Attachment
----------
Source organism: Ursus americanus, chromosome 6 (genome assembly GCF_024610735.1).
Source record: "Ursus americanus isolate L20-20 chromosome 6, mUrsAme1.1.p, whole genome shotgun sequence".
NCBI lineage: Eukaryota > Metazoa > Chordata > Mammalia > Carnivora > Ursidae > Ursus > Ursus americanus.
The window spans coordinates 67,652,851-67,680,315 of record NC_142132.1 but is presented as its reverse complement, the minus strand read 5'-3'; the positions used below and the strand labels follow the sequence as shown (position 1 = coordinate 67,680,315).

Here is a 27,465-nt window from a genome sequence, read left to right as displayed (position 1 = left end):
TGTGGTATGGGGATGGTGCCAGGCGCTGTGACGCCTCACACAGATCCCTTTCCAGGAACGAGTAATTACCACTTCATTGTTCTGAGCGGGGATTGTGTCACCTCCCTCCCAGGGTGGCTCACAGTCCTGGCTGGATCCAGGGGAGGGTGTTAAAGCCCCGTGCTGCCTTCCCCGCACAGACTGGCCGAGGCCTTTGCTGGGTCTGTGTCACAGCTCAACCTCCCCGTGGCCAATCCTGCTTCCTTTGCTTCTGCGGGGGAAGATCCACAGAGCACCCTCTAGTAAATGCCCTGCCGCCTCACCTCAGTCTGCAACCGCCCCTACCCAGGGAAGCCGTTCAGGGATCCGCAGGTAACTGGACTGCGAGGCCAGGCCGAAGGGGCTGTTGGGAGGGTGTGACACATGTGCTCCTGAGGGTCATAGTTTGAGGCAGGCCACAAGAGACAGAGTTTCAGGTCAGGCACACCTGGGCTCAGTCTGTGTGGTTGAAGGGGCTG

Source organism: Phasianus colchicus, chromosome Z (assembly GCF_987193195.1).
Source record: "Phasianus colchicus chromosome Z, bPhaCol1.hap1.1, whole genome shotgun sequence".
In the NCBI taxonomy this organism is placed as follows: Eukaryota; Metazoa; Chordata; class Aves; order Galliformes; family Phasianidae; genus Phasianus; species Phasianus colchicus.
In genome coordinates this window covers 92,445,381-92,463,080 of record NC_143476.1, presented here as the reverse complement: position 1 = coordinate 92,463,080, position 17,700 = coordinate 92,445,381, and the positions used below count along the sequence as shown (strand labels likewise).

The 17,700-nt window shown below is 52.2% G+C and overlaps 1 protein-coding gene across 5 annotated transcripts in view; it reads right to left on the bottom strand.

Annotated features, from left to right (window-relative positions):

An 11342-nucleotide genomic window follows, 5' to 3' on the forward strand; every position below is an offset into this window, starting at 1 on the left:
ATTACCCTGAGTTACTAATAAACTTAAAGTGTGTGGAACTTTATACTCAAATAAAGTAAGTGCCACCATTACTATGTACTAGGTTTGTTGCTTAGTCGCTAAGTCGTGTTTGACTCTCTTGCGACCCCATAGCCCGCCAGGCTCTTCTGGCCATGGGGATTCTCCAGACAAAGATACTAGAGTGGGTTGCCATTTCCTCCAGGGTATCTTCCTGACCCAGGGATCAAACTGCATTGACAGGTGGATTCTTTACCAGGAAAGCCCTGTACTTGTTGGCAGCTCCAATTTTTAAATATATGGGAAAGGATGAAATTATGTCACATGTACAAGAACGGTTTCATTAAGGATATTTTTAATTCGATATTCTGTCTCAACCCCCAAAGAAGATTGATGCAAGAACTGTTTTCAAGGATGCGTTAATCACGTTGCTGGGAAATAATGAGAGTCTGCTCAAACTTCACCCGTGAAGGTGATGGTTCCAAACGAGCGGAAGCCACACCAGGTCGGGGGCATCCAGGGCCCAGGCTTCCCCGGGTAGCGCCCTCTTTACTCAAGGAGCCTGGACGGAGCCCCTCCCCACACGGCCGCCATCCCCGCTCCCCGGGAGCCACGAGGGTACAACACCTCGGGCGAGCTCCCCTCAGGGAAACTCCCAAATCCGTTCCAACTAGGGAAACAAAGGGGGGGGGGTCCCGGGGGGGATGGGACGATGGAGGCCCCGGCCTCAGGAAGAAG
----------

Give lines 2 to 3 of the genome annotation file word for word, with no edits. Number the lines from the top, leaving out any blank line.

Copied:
Source record: "Ursus americanus isolate L20-20 chromosome 6, mUrsAme1.1.p, whole genome shotgun sequence".
NCBI lineage: Eukaryota > Metazoa > Chordata > Mammalia > Carnivora > Ursidae > Ursus > Ursus americanus.